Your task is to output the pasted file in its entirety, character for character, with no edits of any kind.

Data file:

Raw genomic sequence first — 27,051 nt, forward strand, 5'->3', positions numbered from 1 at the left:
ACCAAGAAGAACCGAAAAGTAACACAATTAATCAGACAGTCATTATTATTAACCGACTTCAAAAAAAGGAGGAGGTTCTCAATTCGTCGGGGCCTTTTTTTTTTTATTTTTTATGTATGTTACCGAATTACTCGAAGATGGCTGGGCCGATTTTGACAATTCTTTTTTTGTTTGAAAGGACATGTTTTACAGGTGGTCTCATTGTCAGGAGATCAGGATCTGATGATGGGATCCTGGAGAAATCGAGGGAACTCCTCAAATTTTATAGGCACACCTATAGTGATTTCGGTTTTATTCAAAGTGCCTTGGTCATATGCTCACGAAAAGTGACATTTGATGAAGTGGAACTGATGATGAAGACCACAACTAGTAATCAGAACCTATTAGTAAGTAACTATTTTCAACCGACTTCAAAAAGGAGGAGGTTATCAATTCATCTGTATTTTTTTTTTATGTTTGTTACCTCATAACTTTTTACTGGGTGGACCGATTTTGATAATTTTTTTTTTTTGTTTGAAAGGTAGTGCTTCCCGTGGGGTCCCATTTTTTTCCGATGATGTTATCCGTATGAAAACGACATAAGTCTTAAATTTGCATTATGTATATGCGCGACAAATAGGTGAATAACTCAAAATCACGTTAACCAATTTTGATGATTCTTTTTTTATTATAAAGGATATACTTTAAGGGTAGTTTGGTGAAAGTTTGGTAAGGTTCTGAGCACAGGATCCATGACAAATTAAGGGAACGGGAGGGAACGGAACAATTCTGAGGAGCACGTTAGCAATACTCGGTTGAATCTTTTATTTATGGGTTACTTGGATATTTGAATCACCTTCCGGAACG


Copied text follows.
Raw genomic sequence first — 27,051 nt, forward strand, 5'->3', positions numbered from 1 at the left:
ACCAAGAAGAACCGAAAAGTAACACAATTAATCAGACAGTCATTATTATTAACCGACTTCAAAAAAAGGAGGAGGTTCTCAATTCGTCGGGGCCTTTTTTTTTTTATTTTTTATGTATGTTACCGAATTACTCGAAGATGGCTGGGCCGATTTTGACAATTCTTTTTTTGTTTGAAAGGACATGTTTTACAGGTGGTCTCATTGTCAGGAGATCAGGATCTGATGATGGGATCCTGGAGAAATCGAGGGAACTCCTCAAATTTTATAGGCACACCTATAGTGATTTCGGTTTTATTCAAAGTGCCTTGGTCATATGCTCACGAAAAGTGACATTTGATGAAGTGGAACTGATGATGAAGACCACAACTAGTAATCAGAACCTATTAGTAAGTAACTATTTTCAACCGACTTCAAAAAGGAGGAGGTTATCAATTCATCTGTATTTTTTTTTTATGTTTGTTACCTCATAACTTTTTACTGGGTGGACCGATTTTGATAATTTTTTTTTTTTGTTTGAAAGGTAGTGCTTCCCGTGGGGTCCCATTTTTTTCCGATGATGTTATCCGTATGAAAACGACATAAGTCTTAAATTTGCATTATGTATATGCGCGACAAATAGGTGAATAACTCAAAATCACGTTAACCAATTTTGATGATTCTTTTTTTATTATAAAGGATATACTTTAAGGGTAGTTTGGTGAAAGTTTGGTAAGGTTCTGAGCACAGGATCCATGACAAATTAAGGGAACGGGAGGGAACGGAACAATTCTGAGGAGCACGTTAGCAATACTCGGTTGAATCTTTTATTTATGGGTTACTTGGATATTTGAATCACCTTCCGGAACG